How are you enjoying playing Sky?
It’s bloody brilliant. I’m honestly having such a good time. Everyone that works at the Novello, the cast, creatives and crew are an absolute joy to work with, and there is a total family vibe amongst us all. We get such amazing audiences every night, and even though it’s been running in the West End for 18 years, there is still something really fresh and new about our cast which is so exciting. When we first took over in June, we performed a slot at West End Live. That was a pretty special moment, singing and dancing an Abba megamix to thousands of people.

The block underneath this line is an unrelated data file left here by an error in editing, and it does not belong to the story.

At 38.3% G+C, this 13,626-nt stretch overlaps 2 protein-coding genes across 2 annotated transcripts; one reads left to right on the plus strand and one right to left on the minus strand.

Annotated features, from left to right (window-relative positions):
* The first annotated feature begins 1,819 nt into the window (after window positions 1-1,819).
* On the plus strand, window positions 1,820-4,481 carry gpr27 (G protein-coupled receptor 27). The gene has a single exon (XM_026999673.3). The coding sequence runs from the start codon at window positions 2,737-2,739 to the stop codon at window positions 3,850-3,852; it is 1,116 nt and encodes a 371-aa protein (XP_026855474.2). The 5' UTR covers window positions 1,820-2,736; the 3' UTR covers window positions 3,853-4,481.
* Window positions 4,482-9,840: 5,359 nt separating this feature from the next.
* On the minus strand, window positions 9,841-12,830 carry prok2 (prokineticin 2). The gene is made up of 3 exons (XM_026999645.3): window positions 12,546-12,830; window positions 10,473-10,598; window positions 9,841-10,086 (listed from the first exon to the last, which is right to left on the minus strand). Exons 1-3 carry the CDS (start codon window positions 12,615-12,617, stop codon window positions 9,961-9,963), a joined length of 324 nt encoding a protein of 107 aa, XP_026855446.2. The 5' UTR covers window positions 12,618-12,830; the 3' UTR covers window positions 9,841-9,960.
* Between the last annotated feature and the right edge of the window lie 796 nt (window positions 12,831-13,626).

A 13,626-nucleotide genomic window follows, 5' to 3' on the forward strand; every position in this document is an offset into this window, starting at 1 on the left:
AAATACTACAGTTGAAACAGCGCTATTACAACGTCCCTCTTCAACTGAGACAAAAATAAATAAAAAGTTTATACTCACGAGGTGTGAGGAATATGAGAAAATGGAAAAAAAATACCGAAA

What do you think makes Mamma Mia! so enduringly popular?
There are so many elements I think. The songs come first obviously. You get the sexiness of things like Gimme Gimme Gimme! and Voulez Vous, and then also the heart from songs like Slipping Through My Fingers and The Winner Takes It All. Then you have the story which interweaves these songs seamlessly in a way that lots of jukebox musicals are unable to do. It’s a story about mothers and daughters, about strong female friendship, and about empowerment of women. Certainly, back when it was first conceived, there wouldn’t have been many stories like it, and only really now is that starting to change. It’s just such an awesomely feel good show, which makes every audience member leave with a huge grin on their face. They get to escape to a beautiful Greek island for two and half hours, what’s not to love?! People need escape like that more than ever these days, so I’m glad I can contribute to that.
What is life like backstage at the Novello?